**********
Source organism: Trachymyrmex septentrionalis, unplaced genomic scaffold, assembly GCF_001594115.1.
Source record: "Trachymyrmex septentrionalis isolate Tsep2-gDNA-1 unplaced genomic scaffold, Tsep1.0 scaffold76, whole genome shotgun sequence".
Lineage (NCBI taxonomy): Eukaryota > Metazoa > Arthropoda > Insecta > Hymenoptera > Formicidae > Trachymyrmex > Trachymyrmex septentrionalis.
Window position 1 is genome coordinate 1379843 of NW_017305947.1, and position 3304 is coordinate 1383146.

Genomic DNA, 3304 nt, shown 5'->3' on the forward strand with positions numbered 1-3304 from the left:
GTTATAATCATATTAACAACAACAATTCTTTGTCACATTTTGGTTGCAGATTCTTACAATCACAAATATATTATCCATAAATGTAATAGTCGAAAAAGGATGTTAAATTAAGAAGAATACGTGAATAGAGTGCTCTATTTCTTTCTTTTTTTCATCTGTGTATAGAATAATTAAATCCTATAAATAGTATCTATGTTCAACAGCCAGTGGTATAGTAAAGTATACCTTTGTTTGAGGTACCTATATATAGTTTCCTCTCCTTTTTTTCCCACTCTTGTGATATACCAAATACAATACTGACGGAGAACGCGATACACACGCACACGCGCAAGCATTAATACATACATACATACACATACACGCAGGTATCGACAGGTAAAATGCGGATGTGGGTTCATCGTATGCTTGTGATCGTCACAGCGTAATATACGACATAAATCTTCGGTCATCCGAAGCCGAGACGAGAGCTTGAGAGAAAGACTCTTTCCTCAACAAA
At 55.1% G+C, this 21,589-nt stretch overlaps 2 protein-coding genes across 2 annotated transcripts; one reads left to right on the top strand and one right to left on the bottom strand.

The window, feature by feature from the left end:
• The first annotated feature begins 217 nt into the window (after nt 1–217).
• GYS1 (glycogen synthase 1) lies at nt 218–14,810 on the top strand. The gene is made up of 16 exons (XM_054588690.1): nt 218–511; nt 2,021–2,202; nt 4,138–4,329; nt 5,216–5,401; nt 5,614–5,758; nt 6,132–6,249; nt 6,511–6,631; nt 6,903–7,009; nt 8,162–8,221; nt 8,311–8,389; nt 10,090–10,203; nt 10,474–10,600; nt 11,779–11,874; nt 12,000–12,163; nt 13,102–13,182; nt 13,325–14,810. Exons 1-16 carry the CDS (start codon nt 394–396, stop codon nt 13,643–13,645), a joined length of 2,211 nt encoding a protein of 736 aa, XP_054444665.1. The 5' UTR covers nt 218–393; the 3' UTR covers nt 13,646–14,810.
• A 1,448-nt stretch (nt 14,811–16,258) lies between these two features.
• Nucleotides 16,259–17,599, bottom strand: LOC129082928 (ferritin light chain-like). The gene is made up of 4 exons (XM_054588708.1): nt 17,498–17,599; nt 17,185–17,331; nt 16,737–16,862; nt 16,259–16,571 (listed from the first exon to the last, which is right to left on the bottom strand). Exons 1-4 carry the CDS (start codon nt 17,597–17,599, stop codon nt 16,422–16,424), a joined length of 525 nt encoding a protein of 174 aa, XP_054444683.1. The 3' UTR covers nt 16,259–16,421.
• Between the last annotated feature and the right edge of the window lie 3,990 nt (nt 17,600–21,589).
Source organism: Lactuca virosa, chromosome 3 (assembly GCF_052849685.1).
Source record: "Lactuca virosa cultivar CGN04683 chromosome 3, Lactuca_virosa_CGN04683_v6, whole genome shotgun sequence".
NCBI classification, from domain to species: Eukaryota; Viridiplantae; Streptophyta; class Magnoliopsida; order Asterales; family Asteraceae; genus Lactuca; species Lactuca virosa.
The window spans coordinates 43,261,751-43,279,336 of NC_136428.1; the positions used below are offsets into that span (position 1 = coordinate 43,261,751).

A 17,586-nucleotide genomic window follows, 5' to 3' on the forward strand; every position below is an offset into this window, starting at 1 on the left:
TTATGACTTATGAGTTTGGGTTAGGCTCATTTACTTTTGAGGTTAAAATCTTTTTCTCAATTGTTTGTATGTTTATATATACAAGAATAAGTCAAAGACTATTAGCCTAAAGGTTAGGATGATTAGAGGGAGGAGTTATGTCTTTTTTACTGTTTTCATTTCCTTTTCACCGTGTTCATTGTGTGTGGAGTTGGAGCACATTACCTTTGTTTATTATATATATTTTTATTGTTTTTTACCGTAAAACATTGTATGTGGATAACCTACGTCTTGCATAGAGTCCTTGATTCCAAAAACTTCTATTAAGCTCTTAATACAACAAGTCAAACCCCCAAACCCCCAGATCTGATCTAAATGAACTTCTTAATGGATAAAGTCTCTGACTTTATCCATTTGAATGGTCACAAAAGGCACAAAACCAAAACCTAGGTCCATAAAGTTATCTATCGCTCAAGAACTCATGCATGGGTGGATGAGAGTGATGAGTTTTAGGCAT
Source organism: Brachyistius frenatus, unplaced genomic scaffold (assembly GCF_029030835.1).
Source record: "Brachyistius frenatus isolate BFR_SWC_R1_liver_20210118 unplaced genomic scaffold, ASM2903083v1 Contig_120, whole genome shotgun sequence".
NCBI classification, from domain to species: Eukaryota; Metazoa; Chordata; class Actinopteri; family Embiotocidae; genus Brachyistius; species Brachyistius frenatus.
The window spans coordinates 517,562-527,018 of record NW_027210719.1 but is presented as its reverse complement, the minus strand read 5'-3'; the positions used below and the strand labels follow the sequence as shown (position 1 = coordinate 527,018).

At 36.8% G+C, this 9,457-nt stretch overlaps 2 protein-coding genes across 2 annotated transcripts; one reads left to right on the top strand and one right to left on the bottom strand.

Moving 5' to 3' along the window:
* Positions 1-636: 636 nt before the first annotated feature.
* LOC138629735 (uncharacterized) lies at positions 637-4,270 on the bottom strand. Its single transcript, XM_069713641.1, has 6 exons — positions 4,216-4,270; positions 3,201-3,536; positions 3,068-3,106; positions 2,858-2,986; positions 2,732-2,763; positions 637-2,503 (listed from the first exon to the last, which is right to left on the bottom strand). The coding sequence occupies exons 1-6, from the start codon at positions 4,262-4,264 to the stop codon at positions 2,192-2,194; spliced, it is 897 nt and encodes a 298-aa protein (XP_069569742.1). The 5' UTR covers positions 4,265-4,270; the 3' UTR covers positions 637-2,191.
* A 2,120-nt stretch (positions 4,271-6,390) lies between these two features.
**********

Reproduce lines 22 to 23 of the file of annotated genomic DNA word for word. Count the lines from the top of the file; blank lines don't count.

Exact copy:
NCBI classification, from domain to species: Eukaryota; Metazoa; Chordata; class Actinopteri; family Embiotocidae; genus Brachyistius; species Brachyistius frenatus.
The window spans coordinates 517,562-527,018 of record NW_027210719.1 but is presented as its reverse complement, the minus strand read 5'-3'; the positions used below and the strand labels follow the sequence as shown (position 1 = coordinate 527,018).